Foo Fighter’s drummer Taylor Hawkins, ably supported by Dave Navarro played a lively and rambunctious “Rock ‘N’ Roll Suicide”. This segued into Corey Taylor doing “Hang On To Yourself” aided and abetted by Dave Navarro, Taylor Hawkins and Chris Chaney. But that segue included a nice little romp through “Little Fat Man” from Bowie’s appearance in Ricky Gervais’ ‘Extras’. Actor Gary Oldman was next accompanied by Mike Garson’s eloquent ivories for “I Can’t Read”. I liked that a lot! Jesse Malin’s “Jean Genie” really was top drawer, he aced it. The return of Gail Ann Dorsey brought with it a touchingly sublime take on “Srangers When We Meet”. The show then rocked out wildly with Peter Frampton on “Suffragette City” duties. This was followed by a brace of songs by a great friend and sometime collaborator of Bowie, Trent Reznor supported by Atticus Roos for “Fantastic Voyage” and “Fashion”. “Fantastic Voyage” which was never played often by Bowie was pretty darned good. Ian Astbury tackle “Lazarus”, he did well and put a lot of emotion into it, but I would also liked to have seen Ian tackle something more rock based, even a Tin Machine track maybe. YUNGBLUD poured his very essence into “Life On Mars” and it payed off in dividends, legendary keyboard player Rick Wakeman supported Mr BLUD. Long time Bowie fan Boy George was on top form for his medley of “Lady Grinning Soul”, “Time” and “Aladdin Sane (1913-1938-197?)”. Mr O’Dowd, great respect from me, you nailed it. I was particularly looking forward to Ian Hunter’s performance and I wasn’t disappointed. He kicked off with his Bowie tribute “Dandy” and finished, obviously, with my favourite Bowie song ever, “All The Young Dudes”. I have never been much of a fan of Adam Lambert but there is no denying that he really did “Starman” well, perhaps enough to make me an Adam Lambert fan, time will tell. Judith Hill returned to support Andra Day as they cranked up “Under Pressure” into something even more anthemic than Bowie and Queen managed originally. Bernard Fowler closed proceedings with a highly charged “Heroes” which included some rather excellent drumming from Nandi Bushell.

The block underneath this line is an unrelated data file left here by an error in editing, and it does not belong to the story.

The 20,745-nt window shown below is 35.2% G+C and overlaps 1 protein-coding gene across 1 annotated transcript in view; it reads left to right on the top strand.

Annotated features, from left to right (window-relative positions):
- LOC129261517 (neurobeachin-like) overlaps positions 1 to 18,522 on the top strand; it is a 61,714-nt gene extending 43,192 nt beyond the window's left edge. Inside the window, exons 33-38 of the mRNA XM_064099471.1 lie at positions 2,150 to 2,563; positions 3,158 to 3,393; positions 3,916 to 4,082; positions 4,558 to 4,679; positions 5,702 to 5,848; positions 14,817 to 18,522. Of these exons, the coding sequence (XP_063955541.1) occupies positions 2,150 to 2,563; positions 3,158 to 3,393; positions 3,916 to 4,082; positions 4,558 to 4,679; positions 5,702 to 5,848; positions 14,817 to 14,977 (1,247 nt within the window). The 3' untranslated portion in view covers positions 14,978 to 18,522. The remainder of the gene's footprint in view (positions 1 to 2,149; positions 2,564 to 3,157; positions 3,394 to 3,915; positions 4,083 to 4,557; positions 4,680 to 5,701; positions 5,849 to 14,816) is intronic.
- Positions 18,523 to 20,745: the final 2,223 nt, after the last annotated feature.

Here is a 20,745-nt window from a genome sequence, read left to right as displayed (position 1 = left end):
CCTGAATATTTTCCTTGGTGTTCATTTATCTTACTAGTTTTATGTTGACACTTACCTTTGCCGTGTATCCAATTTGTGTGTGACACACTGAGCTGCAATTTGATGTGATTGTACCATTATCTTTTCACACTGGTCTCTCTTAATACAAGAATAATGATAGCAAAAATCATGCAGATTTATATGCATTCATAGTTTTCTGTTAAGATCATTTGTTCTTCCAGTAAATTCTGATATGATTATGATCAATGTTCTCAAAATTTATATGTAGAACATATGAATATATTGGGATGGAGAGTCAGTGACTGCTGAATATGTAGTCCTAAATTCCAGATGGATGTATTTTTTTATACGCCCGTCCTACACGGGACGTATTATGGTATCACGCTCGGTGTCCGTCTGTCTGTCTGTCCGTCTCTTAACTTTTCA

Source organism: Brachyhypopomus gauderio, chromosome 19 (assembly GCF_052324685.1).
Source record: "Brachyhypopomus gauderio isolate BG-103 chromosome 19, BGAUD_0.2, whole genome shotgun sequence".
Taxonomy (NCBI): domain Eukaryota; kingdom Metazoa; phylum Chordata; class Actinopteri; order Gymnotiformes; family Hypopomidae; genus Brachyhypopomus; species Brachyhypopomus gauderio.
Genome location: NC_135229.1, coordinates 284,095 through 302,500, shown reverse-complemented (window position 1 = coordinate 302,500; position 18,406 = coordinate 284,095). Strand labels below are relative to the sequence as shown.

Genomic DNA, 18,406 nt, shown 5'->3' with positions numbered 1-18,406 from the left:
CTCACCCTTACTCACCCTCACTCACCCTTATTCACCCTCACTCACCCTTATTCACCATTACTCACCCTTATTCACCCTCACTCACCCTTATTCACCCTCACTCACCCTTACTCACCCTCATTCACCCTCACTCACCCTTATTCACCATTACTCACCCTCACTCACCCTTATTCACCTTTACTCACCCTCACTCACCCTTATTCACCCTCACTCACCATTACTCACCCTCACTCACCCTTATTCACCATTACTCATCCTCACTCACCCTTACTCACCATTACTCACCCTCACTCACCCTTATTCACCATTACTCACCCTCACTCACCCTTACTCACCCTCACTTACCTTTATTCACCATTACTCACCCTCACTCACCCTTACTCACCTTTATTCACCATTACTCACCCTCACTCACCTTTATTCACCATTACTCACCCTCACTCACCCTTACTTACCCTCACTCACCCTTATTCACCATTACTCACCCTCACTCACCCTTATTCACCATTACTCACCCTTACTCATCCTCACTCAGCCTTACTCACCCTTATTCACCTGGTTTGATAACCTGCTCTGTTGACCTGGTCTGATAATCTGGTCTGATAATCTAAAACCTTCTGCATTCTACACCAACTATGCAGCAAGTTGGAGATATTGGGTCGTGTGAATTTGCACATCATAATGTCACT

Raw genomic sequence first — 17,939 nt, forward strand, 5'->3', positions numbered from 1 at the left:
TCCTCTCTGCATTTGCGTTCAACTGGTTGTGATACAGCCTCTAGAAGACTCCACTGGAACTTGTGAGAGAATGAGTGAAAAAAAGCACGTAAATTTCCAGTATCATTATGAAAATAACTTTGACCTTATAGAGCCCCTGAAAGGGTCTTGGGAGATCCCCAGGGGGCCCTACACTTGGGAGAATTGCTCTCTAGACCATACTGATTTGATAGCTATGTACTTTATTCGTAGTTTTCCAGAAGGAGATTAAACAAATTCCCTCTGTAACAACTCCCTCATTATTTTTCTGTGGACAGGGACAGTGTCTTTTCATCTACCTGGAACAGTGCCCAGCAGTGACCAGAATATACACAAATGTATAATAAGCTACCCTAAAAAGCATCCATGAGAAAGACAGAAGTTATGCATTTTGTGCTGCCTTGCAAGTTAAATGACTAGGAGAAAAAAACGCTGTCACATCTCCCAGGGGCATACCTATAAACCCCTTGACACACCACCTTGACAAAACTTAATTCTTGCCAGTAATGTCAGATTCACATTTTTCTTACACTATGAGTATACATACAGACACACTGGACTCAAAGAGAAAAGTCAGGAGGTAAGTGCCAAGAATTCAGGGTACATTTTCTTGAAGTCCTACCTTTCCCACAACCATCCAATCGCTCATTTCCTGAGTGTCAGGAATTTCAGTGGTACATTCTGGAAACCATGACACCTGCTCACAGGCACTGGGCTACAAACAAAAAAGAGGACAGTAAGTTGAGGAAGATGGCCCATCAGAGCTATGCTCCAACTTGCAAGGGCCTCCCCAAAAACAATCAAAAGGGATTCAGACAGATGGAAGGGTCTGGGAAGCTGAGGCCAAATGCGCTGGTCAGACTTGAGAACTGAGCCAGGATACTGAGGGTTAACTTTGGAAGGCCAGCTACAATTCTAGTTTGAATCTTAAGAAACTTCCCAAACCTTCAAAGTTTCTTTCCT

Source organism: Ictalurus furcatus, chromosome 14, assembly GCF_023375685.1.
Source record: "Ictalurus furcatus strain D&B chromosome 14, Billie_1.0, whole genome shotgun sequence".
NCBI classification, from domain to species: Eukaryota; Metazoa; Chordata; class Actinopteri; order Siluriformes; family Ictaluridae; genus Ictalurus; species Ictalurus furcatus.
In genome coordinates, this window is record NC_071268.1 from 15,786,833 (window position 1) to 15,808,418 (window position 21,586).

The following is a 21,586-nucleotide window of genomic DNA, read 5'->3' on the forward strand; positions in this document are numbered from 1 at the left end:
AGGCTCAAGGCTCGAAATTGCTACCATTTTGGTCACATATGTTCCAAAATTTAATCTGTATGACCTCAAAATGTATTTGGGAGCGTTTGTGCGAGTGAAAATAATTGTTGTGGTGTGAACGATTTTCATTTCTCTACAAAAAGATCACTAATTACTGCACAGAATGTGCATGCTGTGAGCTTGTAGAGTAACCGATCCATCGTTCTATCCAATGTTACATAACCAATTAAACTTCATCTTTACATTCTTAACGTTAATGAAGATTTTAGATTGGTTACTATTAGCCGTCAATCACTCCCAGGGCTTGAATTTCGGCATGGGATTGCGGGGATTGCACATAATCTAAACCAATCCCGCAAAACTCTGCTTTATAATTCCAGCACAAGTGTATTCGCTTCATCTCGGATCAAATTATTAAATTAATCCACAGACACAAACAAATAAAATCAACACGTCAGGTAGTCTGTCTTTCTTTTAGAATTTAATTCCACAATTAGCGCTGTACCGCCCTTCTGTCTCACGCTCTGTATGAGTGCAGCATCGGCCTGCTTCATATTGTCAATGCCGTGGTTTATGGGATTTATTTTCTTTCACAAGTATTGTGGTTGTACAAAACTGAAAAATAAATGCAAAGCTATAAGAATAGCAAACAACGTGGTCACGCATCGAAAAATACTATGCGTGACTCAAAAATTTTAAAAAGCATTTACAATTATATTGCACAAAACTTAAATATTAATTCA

The credits rolled with a rather decent “Ashes To Ashes” instrumental. Let us not forget the great band members and Bowie alumni that performed throughout the event too, Mike Garson especially, thank you for putting this together Mr Garson. Other band members throughout the evening, that I haven’t already mentioned, were, I think, Guitar: Earl Slick, Gerry Leonard and Carlos Alomar Bass: Carmine Rojas, Mark Plati, Tony Visconti, Tony Levin, Emir Kasan, Erdal Kizcilcay Keyboards: Richard Cottle, Henry Hey; Drums: Alan Childs, Zach Alford, Sterling Campbell, Matt Chamberlain, Omar Hakim, Mark Guiliana, John Lousteau, Gregg Errico, Andy Newark; Backing vocals: Gaby Moreno, Everett Bradley, Robin Clark, Emm Gryner, Ava Cherry, Simon Westbrook; Percussion: Pablo Rosario; Sax: David Sanborn, Clare Hirst, Stan Harrison. I am sure I have missed some names, but thank you to one and all this was a very special event and Mr Bowie would have loved it!